Exhibit 2: Federal Reserve “profits”
The Fed’s accounting of its net income is asymmetric. When the Fed earns a “profit,” it remits any income net of operating costs back to Treasury. And there are real-world implications. These remittances are equivalent to tax revenues and reduce the budget deficit and the Treasury’s borrowing needs on a dollar-for-dollar basis.
As an aside, the Fed indirectly monetized Treasury’s extra borrowing during the pandemic. The Treasury borrowed trillions of dollars to fund a variety of massive stimulus programs. The Fed then implemented QE, buying a similar amount of Treasuries, and in the process expanding the money supply/stock of bank reserves by trillions. From the perspective of the federal government, the Fed funded the spending, providing the public with the extra cash that they would otherwise have had to use to buy the additional Treasury borrowing as well as remitting the interest that the Treasury would ordinarily have had to pay to the public back into the government’s coffers.
In any case, once the Fed’s net income turns negative, the accounting changes. Some central banks in that scenario have to go to the government hat in hand and ask for money to balance their ledgers. However, Treasury and the Fed worked out a different arrangement. When the Fed is in deficit, it writes an IOU to Treasury, a “deferred asset.” These deferred assets accumulate until the Fed gets back into the black, at which time, the IOUs are “paid off” over time.
This is a neat deal for the Fed and for the federal government. When the Fed is losing money, it writes the government an IOU and then prints money to pay for its own costs. So, the Fed’s current efforts to shrink the level of excess reserves are actually being partially offset by the money it prints to fund itself. The bottom line from an economic perspective is that positive net income for the Fed is at the margin expansionary but negative net income is irrelevant, since the Fed creates what amount to worthless IOUs. They are worthless because the Fed is already obligated to remit all of its excess profits to the Treasury anyway, so, in reality, the Fed would never actually pay Treasury extra cash to pay off the deferred assets.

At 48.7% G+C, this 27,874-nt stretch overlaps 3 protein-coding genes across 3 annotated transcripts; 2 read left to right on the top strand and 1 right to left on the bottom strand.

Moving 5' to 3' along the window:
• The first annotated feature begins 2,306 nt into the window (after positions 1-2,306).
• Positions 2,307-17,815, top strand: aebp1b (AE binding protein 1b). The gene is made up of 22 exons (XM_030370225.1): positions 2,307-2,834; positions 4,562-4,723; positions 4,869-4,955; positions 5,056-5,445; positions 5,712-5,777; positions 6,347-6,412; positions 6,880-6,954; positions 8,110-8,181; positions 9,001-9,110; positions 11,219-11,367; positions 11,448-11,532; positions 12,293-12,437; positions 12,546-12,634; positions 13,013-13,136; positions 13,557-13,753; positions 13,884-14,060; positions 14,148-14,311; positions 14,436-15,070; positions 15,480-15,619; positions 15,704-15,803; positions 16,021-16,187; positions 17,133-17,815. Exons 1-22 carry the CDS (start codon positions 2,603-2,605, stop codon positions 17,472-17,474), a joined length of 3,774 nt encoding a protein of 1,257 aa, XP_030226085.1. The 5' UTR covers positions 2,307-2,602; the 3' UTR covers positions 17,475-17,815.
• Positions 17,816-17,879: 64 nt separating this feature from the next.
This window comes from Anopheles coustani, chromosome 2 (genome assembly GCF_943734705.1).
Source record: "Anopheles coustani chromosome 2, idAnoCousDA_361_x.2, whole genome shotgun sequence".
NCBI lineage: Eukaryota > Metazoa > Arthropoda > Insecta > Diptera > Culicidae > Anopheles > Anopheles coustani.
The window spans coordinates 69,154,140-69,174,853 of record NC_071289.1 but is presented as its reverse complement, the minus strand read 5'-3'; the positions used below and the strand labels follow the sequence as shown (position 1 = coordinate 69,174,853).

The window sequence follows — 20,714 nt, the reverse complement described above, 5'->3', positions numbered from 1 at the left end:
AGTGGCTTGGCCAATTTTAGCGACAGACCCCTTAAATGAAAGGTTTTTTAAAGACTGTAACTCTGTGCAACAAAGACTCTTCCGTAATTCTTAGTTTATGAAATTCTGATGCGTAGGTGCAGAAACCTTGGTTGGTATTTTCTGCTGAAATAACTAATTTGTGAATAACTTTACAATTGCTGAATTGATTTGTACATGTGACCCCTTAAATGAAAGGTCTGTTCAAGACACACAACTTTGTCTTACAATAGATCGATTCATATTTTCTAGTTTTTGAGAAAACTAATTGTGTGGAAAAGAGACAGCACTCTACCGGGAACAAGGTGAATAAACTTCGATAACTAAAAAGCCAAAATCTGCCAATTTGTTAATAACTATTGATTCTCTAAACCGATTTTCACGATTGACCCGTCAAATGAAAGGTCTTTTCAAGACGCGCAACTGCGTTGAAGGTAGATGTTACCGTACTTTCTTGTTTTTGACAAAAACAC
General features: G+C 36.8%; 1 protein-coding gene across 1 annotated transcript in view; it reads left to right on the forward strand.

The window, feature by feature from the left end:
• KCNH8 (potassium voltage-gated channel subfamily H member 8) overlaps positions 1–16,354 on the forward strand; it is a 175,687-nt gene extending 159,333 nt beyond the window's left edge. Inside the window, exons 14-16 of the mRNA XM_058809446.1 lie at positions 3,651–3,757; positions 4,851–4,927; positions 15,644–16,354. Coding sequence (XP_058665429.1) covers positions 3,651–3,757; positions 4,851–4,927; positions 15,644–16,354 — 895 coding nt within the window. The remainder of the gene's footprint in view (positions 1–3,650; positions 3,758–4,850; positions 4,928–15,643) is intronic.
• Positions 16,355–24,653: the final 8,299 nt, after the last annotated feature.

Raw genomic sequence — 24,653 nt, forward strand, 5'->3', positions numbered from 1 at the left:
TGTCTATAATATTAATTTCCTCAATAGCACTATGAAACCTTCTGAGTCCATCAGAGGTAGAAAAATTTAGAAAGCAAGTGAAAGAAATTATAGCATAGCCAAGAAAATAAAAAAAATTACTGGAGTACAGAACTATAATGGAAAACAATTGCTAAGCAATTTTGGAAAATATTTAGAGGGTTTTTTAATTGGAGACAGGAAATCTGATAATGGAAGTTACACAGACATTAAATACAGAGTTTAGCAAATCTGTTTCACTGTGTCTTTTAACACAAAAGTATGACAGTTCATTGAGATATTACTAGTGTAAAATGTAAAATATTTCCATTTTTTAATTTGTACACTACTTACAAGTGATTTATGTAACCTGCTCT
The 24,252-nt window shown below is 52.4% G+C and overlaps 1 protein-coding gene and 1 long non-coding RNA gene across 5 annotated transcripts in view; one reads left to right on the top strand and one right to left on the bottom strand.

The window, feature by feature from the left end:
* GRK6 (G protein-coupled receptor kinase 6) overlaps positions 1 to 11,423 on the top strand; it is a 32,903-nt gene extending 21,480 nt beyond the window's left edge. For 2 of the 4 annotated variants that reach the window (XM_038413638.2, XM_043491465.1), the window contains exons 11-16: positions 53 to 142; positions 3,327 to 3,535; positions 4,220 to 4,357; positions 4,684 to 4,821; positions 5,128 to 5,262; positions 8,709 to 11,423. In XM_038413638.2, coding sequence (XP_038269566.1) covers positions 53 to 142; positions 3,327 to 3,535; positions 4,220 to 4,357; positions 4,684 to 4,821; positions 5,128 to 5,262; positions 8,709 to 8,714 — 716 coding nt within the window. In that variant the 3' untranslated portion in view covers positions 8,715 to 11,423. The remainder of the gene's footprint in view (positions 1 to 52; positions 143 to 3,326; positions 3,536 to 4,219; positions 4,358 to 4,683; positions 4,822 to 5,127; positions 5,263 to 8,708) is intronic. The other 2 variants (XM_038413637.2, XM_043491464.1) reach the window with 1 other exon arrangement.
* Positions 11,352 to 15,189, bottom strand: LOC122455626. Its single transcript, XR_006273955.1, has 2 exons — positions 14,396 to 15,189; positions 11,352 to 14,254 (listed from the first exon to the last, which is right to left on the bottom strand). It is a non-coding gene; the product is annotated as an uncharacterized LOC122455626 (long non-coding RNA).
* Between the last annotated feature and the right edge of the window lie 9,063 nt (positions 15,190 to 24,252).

In the context of corporate profits, the point of this extended discussion is to establish what may already be obvious: when considering the health of the business sector and corporate profits, the fiscal performance of the Fed can be safely ignored.
Corporate profits excluding the Federal Reserve
When we exclude the Federal Reserve from the corporate profits estimates, the picture is considerably different (Exhibit 3). The ascent of corporate profits is actually even larger than for the total figure and the peak comes later, in the fourth quarter of last year. Corporate profits did fall noticeably in the first quarter this year, even after excluding the Fed’s losses, but the drop was about half as large. First quarter profits excluding the Fed fell less than 3% from the high as opposed to 7% for the overall series.
Exhibit 3: Corporate profits excluding the Federal Reserve
Once we extract the effects of the Fed’s income swings, the BEA’s measure of corporate profits suggest that corporate America remains in extraordinarily good shape, barely off the sharp gains achieved in 2021 and 2022. In light of the first quarter fall in profits, it will be interesting to see preliminary second quarter estimates, which are due out on August 30. The corporate earnings statements so far suggest that businesses continue to hold up reasonably well.